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Tuesday, May 17, 2011

Advisors and Luck Improve Business - Photo Example

Preplanning is essential in all startup businesses.  Most often this takes place before and during development of your business plan.  In my personal blog, I defined steps to create a business plan and start the business.  I also elaborate on selecting advisors and directors and how critical they are to the success of your business.  New business owners and even the more experienced entrepreneurs often are working so hard they miss things that could have improved the chances for success; i.e., they are just too close to situations.
The better advisors are likely highly experienced executives or former executives that you’re your business and are willing to take an active interest in the CEO and the company.  They should have a personality that complements the CEO and willingness to guide and mentor.  The CEO must plan strategy to enhance chances for success but if they lack experience they could use guidance to ensure: 1) key opportunities are not missed; 2) they see opportunities often missed due to lack of experience, and 3) they recognize and capitalize on lucky breaks.  I have found that each of these circumstances have come in companies while I was running them. Recently, I encountered real life examples through my hobby of photography.  The following is intended to help the reader visualize how luck, planning, and guidance can improve performance.
I took up photography as a hobby a few years ago and now have graduated to sharing my photos in a website.  In preparing to discuss the relation of luck, planning, and advisors relating to success in business, three photos and the events leading to obtaining the photos came to mind that demonstrate the relationships.  Keep in mind that I plan my trips and make every effort to identify an appropriate guide for the region I plan to visit; much as you would plan any business venture. 
ADVICE FROM AN EXPERIENCED ADVISOR:  While in the Everglades, my guide was an experienced wildlife photographer.  While touring, we came close to the bird in the photo and the guide suggested taking a portrait.  I stood next to my guide and we both took a photo or two.  As we shared views of our images on the digital cameras, my guide said he did not like my photos.  I saw no difference in the photos and questioned why mine were different from his.  He then asked me to move about 12 inches to the exact spot where he was standing and take the photo again.  On review of the before and after move shots, I was amazed to see a large difference which he pointed out.  There was a gap in the bush behind the bird that made the background have a white area running from top to bottom in the before move shot.  After moving, the photo (above) had a filled in and clean background making the photo much better.  My Experienced Advisor knew what to look for and showed me how to improve my performance.  My original photo was OK, but my performance was greatly improved by moving on the advice of a professional.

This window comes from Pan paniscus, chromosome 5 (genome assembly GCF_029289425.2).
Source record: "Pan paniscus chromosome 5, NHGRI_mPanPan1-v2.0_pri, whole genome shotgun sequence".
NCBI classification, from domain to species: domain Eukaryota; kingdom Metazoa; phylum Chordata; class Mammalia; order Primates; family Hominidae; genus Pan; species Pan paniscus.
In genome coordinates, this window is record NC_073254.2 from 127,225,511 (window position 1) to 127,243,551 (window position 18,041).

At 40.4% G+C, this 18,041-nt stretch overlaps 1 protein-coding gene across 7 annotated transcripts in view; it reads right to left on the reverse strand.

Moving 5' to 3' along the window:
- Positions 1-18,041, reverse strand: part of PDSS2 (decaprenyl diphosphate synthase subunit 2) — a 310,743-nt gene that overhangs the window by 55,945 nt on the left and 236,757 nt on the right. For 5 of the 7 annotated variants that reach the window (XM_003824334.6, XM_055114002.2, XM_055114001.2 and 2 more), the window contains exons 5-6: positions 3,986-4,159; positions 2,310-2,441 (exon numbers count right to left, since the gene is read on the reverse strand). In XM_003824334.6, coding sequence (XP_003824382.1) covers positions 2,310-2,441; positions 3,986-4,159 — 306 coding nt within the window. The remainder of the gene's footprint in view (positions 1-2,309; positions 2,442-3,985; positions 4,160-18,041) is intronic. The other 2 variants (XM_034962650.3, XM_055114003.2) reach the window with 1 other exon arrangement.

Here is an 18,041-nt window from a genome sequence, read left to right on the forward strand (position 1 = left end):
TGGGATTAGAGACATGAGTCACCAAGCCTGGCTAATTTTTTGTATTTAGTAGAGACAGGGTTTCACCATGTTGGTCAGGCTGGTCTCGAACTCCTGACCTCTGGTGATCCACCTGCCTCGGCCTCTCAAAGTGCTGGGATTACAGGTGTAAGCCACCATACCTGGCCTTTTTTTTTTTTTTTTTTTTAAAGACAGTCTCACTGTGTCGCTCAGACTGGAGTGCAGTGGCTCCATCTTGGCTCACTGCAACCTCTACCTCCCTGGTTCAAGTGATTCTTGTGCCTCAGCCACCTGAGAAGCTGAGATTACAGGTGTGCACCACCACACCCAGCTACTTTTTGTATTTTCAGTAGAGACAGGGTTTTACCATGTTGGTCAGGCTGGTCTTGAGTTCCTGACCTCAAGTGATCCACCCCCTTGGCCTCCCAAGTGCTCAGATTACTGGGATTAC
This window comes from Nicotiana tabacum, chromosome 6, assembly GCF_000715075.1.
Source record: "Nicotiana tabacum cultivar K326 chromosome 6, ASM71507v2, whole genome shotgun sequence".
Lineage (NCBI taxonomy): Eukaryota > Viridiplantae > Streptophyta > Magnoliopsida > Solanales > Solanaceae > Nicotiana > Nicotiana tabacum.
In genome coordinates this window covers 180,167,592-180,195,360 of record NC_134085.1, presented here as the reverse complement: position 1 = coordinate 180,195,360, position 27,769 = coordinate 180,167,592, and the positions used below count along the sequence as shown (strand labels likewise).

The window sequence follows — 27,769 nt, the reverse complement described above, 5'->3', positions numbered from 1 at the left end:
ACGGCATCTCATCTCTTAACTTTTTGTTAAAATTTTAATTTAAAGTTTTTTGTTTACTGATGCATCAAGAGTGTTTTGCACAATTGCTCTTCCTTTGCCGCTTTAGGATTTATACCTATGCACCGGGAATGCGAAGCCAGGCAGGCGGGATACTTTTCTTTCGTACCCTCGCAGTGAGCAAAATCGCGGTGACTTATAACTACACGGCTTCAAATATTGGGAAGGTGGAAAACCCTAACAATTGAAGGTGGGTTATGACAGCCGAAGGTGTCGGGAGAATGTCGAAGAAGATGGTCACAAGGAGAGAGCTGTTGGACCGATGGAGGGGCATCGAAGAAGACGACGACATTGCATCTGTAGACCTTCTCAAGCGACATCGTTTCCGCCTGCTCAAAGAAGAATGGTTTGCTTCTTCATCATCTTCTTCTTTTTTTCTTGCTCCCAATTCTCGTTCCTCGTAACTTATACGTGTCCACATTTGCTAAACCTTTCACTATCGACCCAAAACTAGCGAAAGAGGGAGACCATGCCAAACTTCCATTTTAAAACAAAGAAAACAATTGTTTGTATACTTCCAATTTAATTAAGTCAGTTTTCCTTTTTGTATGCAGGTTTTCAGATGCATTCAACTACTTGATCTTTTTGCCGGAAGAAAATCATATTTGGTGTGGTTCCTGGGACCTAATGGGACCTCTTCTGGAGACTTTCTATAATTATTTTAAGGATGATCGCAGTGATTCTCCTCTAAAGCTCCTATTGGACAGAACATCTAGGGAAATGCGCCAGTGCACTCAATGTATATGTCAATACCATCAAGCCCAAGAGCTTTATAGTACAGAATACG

THE ADVISOR SHOWS A MISSED OPPORTUNITY: Traveling to an Indian reservation in Arizona, I retained the assistance of a Navajo Indian guide familiar with Antelope Canyon.  On the first day, we were extensively on foot in slot canyons, some of which were nearly totally enclosed.  The guide often suggested interesting formations to shoot.  At one point, he stopped and said do you see the “Heart of the Canyon.”  At the moment, it did not mean much to me and I only saw a hole allowing me to see partial sky.  The guide insisted that I take a photo of the opening which I thought would be of little value and  difficult to get a quality photograph.  I set my tripod very low and got on my knees to take the photo. I adjusted my lens gradually taking photos of the opening.  After several photos, all of a sudden, I saw the image of a heart show up on the back of my camera. I then saw the guide was speaking of a real image of a heart.  I would never have seen the image had I not been told to look.  I also would have missed it had I not taken time to explore the opportunity from several different vantage points.  The point of this story is that in business a great advisor can show you an opportunity, but sometimes you also need to examine it extensively to get the best approach and value from the opportunity.
LUCK IN BUSINESS IMPROVEMENT:  I cannot tell you how many times lucky breaks have resulted in a new opportunity or gotten me out of a difficult situation.  Some made the difference between success and complete failure.  Luck had a lot to do with the photo of the Golden Gate Bridge.  I had planned to walk to the bridge with full intention to take a photo.  I had not guide but planned the route.  It was a long walk and I took many photos.  The photo shown here is one of my favorites due to the two girls wearing the exact same dress running on a sand bar and playing.  To me, that actually made the photo complete.  Most every time I have been in that area; it has been overcast, cold, and people were wearing jackets.  I have never seen anyone on the sand bar playing.  It just happened that on this day and this time, the girls were there.  The only way I would likely ever get this photo again would be if I staged it.  On this day, I planned a trip, I took the right materials, I knew what I wanted to take a photo of, and when I saw the girls, I tried to make the best of the opportunity which lasted only a few minutes.
The points of these stories are to highlight that in startup companies: 1) every entrepreneur must plan, 2) they need experienced advisors, and 3) they need to be vigilant in order to capitalize on lucky breaks.  Any mix of these can lead to improved performance or success rather than failure.
Taffy Williams is the author of:  Think Agile:  How Smart Entrepreneurs Adapt in Order to Succeed to via Amazon